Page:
Environment + Climate

UCLA experts say L.A. should change water pricing structure to improve conservation

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Watering the lawn
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A UCLA study found that outdoor water use accounts for 54 percent of single-family residential water use in Los Angeles.

Six months ago, California Gov. Jerry Brown declared a state of emergency in response to California's drought, asking residents to reduce their water consumption by 20 percent.

According to recent surveys, Californians haven't exactly followed the governor's call: Water use has declined by just 5 percent. Experts at UCLA know that Los Angeles residents can do better.

Researchers at the California Center for Sustainable Communities at UCLA today issued recommendations based on the findings of a four-year study of water consumption patterns in the city of Los Angeles and the factors that drive residential water consumption.

"Given that California is experiencing an extreme drought and it's likely that we will be experiencing a lot more drought over time, it's very important to understand how water is used in the city and to identify areas where water consumption can be dramatically reduced," said Stephanie Pincetl, director of the CCSC and the project's principal investigator. "We know there is going to be more stress on water resources and that reducing water consumption does not really affect quality of life."

Pincetl and her colleagues plan to offer several recommendations to the Los Angeles City Council and the Los Angeles Department of Water and Power, including the adoption of household water meters that measure indoor and outdoor water use separately.

Other recommendations include:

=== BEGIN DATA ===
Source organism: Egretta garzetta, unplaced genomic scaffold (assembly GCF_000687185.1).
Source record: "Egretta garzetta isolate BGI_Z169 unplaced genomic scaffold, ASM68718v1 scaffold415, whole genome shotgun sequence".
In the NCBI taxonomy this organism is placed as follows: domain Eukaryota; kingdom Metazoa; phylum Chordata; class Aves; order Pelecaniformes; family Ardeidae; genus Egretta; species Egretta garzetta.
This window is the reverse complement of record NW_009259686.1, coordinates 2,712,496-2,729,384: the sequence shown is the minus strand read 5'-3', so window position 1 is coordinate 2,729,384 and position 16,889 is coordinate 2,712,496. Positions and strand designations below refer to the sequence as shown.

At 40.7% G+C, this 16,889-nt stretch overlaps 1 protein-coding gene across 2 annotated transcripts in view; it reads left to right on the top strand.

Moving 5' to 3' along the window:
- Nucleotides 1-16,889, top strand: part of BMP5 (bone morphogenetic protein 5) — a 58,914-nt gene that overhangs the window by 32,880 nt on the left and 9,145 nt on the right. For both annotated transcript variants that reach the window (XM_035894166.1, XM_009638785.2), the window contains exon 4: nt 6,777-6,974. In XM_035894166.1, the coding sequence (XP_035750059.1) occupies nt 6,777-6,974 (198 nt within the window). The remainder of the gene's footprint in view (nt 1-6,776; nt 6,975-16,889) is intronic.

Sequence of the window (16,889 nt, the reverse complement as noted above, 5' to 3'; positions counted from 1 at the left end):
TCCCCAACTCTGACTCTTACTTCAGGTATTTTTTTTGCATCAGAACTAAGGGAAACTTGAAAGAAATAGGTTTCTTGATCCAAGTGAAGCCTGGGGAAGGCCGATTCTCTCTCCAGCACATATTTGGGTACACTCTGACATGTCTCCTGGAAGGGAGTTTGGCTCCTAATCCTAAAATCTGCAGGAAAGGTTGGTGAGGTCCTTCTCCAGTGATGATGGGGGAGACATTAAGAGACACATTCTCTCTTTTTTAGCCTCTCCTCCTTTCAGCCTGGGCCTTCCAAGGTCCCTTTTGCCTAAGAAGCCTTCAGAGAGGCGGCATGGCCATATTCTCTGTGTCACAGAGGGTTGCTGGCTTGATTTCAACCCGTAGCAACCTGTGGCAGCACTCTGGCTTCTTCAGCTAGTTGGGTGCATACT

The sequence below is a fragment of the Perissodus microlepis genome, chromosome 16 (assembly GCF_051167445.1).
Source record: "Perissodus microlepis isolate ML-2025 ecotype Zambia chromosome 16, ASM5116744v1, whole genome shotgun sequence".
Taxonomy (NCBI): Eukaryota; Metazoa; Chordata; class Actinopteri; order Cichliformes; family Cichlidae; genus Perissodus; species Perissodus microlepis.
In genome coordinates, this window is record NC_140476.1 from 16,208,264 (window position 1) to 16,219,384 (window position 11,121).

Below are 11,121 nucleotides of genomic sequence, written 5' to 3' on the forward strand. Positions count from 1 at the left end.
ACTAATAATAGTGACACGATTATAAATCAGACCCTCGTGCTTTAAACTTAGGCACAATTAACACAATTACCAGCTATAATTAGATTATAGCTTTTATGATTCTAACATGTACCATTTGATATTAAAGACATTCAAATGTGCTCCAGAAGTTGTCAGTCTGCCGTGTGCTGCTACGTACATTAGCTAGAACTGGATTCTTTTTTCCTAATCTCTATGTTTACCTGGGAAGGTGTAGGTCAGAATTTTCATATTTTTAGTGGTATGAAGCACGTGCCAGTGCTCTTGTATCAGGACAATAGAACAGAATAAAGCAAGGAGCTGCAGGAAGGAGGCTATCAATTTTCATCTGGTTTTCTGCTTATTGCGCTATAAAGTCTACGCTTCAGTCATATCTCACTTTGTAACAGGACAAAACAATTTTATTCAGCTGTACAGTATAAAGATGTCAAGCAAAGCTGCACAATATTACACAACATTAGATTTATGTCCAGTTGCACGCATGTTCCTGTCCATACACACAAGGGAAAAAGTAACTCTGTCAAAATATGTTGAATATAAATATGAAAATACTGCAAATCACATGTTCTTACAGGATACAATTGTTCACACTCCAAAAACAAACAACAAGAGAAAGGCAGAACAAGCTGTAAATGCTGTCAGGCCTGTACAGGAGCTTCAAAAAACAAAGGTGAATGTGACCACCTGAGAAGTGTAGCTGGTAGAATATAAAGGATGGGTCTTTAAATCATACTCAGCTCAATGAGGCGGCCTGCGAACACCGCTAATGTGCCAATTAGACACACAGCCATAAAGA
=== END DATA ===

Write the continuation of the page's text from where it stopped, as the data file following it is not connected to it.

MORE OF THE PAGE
• Implementing a revised multi-tiered pricing structure for residential water use, aimed at increasing conservation while minimizing the cost burden on low-income consumers. One possibility would be a pricing structure with more than the current two tiers, in which the unit price for water rises as the volume of water consumption increases; another would be a combining an increasing block rate structure with seasonal rates, in which prices increase during the summer.
  • Establishing reasonable water budgets for households based on location and household characteristics. Homeowners who use more than their allotted amount would see increases in their bills.
  • Introducing educational programs and stronger financial incentives to promote the use of drought-resistant landscaping and improved irrigation.

Pincetl said that additional revenue generated by higher bills for heavy use and outdoor use could help pay for installing indoor–outdoor meters and other retrofits, and for strengthening lawn-replacement incentives.

The study that prompted the recommendations analyzed water-use data from 2000 to 2010. It revealed that a majority of the water used by L.A.'s single-family homes is used outdoors. The research was conducted by Caroline Mini, who earned a doctorate in civil engineering from UCLA in 2013, and funded by the National Science Foundation and a NASA Earth and Space Science fellowship.

"Outdoor water use accounts for 54 percent of single-family residential water use across the city," Pincetl said. "The greenness of the landscape did not change significantly when there were outdoor watering restrictions during the study period, which suggests that residents are overwatering when restrictions are not in place."

In general, water use is also sharply divided by geography and household income. For example, single-family homes in Pacific Palisades used, on average, more than twice as much water as those in the less-affluent neighborhoods of Leimert Park and Florence. (However, water use in Venice, where the median household income is roughly double that of Leimert Park and Florence, was lowest among the neighborhoods surveyed.)

The study found that higher prices for water are effective at reducing consumption and that mandatory restrictions are more effective than voluntary restrictions. For example, in July and August 2009, increased rates coupled with a mandatory water restriction issued by LADWP resulted in a 23 percent reduction in water use.

Pincetl supervised the project along with Terri Hogue, a former UCLA professor who is now at the Colorado School of Mines.

The study complements the first project of UCLA's Grand Challenges initiative, "Thriving in a Hotter Los Angeles," whose aim is to make Los Angeles a global model for urban sustainability by 2050.

"Within a large-scale project like Grand Challenges, this is the type of work that provides the scientific basis for good policy," Pincetl said.

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